Unfortunately, Hostephris' son was a scumbag. He had bought all sorts of monsters in to occupy a dungeon laboratory he was constructing under the manor. With his death, the creatures had settled in wherever they wanted in the park. The Overlord found out how bad it actually was after he had publicly declared the land a park -- which did not help his popularity.

You can see how I blended the material from Paul's module into my version of the City-State. The manor was well-hidden and a dangerous place for low level adventures. Heck, just getting to the manor was dangerous -- and a lot of fun. Ahh, memories.

Welcome to the RetroRoleplaying Blog

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Hi. I'm Randall. I started playing Dungeons & Dragons in 1975 when I was a freshman in college. It wasn't long before I was dungeonmastering. I ran roleplaying games almost every week from 1976 to 1992 or so -- mostly some form of Dungeons & Dragons carefully tailored with lots of house rules to fit my own campaign world in the early years. In later years when the real world of 40+ hour a week jobs intruded on my roleplaying time, I learned the joys of classic D&D (the Mentzer Basic, Expert, Companion, and Masters sets) and its Known World setting.

With Classic D&D and the Known World setting, I could run a campaign with relatively few house rules -- well, few compared to the large books of house rules I used for my own world in Original D&D and First Edition Advanced D&D. This let me spend my much more limited time creating interesting adventures for my players instead of spending time creating house rules and my own campaign world. The streamlined, fast play of Classic D&D also meant we could get a lot of adventuring in a single 4 or 5 hour game session -- probably as much as we used to get in those early 12 hour session.

After 1992, it started getting harder and harder to get the group together. We were all older and busier. Instead of weekly sessions, we were lucky to get two sessions in a month. By late 1994, it was over. No one had any time and we just quite playing.

When I heard that Wizards of the Coast had bought TSR and was bringing out a third edition of D&D, I was excited. I pre--ordered the three new core rulebooks from Amazon and read them as they came in. Sadly, I was very disappointed. D&D 3.0 was a rules heavy monster that made character building and tactical miniatures combat so detailed and important that I figured these aspects would overwhelm the game. Instead of feeling like a good fantasy novel, third edition reminded me most of a computer role-playing game -- only one where the players and gamemaster had to all the number-crunching that the computer would normally do behind the scenes.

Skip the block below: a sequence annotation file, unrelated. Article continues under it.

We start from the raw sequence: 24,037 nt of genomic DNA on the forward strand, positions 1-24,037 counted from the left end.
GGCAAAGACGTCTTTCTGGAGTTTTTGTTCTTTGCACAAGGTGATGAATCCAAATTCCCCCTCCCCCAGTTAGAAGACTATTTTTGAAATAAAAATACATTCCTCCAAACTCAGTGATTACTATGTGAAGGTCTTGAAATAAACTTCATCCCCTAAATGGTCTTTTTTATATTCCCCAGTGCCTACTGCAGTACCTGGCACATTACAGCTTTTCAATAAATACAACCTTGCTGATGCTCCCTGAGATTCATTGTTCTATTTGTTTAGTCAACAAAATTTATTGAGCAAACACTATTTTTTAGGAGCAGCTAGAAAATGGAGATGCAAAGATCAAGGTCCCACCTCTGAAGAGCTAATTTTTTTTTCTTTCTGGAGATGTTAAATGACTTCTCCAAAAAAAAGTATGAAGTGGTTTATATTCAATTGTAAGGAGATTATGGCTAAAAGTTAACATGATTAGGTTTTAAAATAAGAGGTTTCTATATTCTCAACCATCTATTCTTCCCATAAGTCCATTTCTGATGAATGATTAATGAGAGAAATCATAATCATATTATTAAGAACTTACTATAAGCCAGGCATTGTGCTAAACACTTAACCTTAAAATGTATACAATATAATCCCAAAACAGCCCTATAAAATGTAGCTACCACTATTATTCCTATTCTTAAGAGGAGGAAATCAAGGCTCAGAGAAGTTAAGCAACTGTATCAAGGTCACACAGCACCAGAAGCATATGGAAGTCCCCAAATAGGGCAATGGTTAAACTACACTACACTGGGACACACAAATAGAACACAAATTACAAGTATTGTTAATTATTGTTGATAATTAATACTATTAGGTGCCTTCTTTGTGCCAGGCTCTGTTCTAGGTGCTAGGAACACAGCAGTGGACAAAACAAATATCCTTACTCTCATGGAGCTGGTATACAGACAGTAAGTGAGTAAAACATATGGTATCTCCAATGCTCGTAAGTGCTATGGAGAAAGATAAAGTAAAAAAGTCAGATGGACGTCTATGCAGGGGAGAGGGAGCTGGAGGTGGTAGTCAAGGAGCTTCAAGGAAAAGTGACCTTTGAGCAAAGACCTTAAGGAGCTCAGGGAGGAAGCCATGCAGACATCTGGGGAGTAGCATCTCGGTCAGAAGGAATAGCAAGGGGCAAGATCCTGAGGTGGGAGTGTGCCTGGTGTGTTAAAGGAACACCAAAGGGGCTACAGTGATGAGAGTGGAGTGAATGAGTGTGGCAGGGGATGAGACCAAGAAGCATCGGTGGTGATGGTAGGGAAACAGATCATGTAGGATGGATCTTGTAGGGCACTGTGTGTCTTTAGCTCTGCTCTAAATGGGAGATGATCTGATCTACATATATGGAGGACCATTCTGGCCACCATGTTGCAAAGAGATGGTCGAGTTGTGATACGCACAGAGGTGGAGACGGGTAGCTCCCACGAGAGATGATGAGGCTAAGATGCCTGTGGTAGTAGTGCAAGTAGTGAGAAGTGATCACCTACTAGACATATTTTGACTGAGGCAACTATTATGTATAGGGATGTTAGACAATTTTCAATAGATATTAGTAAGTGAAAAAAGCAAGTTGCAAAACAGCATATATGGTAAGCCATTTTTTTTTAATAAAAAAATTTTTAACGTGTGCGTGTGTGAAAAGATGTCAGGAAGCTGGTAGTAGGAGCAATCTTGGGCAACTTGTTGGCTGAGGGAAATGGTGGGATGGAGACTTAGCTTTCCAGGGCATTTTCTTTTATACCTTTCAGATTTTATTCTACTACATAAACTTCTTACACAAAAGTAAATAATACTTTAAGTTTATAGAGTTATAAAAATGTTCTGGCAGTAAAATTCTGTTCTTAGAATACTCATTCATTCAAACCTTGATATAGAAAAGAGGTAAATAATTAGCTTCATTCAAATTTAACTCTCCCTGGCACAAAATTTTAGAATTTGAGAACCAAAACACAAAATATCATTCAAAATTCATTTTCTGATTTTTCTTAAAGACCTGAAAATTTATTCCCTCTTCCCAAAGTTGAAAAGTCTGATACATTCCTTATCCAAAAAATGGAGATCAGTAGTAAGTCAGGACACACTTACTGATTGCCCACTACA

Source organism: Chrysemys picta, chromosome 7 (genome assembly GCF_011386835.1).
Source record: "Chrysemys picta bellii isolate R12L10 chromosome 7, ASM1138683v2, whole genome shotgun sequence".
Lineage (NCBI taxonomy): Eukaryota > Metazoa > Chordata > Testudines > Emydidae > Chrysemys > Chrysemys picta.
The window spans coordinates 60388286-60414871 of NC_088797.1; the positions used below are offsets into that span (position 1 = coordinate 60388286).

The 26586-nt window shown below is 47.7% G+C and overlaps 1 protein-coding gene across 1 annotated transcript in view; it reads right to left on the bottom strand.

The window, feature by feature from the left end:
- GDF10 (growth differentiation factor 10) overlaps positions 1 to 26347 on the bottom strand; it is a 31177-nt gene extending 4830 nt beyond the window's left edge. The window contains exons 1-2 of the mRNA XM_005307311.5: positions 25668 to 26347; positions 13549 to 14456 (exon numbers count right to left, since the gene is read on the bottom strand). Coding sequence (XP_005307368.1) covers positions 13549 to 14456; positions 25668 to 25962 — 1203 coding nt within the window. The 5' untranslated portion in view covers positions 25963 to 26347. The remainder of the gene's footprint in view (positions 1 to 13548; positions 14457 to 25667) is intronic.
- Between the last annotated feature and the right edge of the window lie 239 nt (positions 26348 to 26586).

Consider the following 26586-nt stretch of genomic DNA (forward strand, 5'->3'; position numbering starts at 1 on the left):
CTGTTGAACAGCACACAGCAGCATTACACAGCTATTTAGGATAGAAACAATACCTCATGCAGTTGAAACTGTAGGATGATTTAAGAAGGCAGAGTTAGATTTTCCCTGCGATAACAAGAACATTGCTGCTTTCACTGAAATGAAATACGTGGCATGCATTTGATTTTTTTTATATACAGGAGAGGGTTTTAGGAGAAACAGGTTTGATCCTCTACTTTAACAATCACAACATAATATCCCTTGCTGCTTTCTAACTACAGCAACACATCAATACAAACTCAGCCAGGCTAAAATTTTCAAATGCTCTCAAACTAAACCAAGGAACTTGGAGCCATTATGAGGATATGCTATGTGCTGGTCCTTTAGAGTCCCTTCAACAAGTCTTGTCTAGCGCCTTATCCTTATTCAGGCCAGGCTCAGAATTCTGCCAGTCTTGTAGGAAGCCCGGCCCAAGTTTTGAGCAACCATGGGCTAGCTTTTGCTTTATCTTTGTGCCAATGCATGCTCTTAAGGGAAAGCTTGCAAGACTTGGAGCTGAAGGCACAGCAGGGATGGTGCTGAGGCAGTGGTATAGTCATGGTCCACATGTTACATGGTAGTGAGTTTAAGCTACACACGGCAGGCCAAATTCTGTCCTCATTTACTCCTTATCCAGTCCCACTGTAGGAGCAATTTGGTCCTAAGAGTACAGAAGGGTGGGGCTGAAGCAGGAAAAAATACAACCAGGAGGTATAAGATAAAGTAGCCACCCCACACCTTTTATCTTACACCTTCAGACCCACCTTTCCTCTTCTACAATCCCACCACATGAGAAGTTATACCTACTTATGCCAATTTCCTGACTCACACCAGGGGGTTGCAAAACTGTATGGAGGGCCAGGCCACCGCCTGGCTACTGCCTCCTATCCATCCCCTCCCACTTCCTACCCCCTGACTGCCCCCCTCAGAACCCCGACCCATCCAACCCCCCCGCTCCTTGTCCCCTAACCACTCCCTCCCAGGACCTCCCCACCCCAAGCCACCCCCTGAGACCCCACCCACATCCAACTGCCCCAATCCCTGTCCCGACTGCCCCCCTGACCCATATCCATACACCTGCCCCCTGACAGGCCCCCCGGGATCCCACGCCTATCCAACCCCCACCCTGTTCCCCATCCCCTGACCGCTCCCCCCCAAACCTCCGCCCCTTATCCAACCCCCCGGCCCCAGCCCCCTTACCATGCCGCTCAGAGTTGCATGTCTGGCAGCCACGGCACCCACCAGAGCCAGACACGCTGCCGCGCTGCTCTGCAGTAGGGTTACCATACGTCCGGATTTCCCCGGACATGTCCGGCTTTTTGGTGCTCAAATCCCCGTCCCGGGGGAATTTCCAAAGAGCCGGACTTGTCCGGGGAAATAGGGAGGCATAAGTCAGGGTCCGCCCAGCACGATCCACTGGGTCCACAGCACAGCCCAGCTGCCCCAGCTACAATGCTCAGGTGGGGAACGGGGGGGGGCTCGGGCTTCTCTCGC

That wasn't anything I was interested in playing. I put the books on the shelf and went on with my no roleplaying life. I picked up the 3.0 Forgotten Realms setting book because I had always like the setting and enjoyed many of the novels. A friend gave me a copy of the Epic Level Handbook hoping that would get me interested again. It didn't. (The only published version of D&D that seemed top get high level play right, IMHO, was Mentzer's Classic D&D.)

Before I knew it, WotC had published version 3.5 of D&D. From flipping through copies at the bookstore coffee shop, I saw that everything I did not like about third edition D&D had become even more important in 3.5. I never bought a copy of any 3.5 product as 3.5 was barely anything like the D&D I knew and loved.

Late last summer, someone on one of the religion/philosophy message boards I hang out on mentioned that WotC was bringing out D&D 4.0 in 2008. He was upset as he had a couple of thousand dollars in D&d 3.5 books and supposedly 4.0 was going to be so major a change that it would make them all useless. I read some of the material on fourth edition on the WotC site and on EN World. As far as I can tell, 4th edition will be a completely different game being sold under the D&D name because people know the D&D name. From what I've seen, it isn't anything I'd be interested in.

However, while investigating the upcoming version of D&D, I made a wonderful discovery. There were people out there like me who enjoyed the older versions of D&D. I discovered Labyrinth Lord, a modern day "remake" of Basic/Expert Set Classical D&D by Goblinoid Games -- made possible by the Open Gaming License WotC started using with D&D 3.0. I downloaded the free pdf of Labyrinth Lord, printed it and read it. Actually, devoured it might be a more accurate description. I was very impressed -- for all practical purposes, Labyrinth Lord was Basic/Expert D&D.

From reading the Goblinoid Games forum, I discovered web sites like Dragonsfoot and the Knights-n-Knaves Alehouse where a number of gamers from my era hung out and discussed old role-playing games. Best of all, I discovered that while the old versions of D&D were out of print, WotC had made them available in PDF format for extremely reasonable prices. As the games were still available, they did not have to die off. I've started RetroRoleplaying.com to be a portal to older pre-D20 RPGs. A place where people can see what they were like and find out how people have played them and are still playing them. This is a huge job that may take years to complete, but it's a way I can contribute something to a hobby that has given me a great deal of pleasure over the years.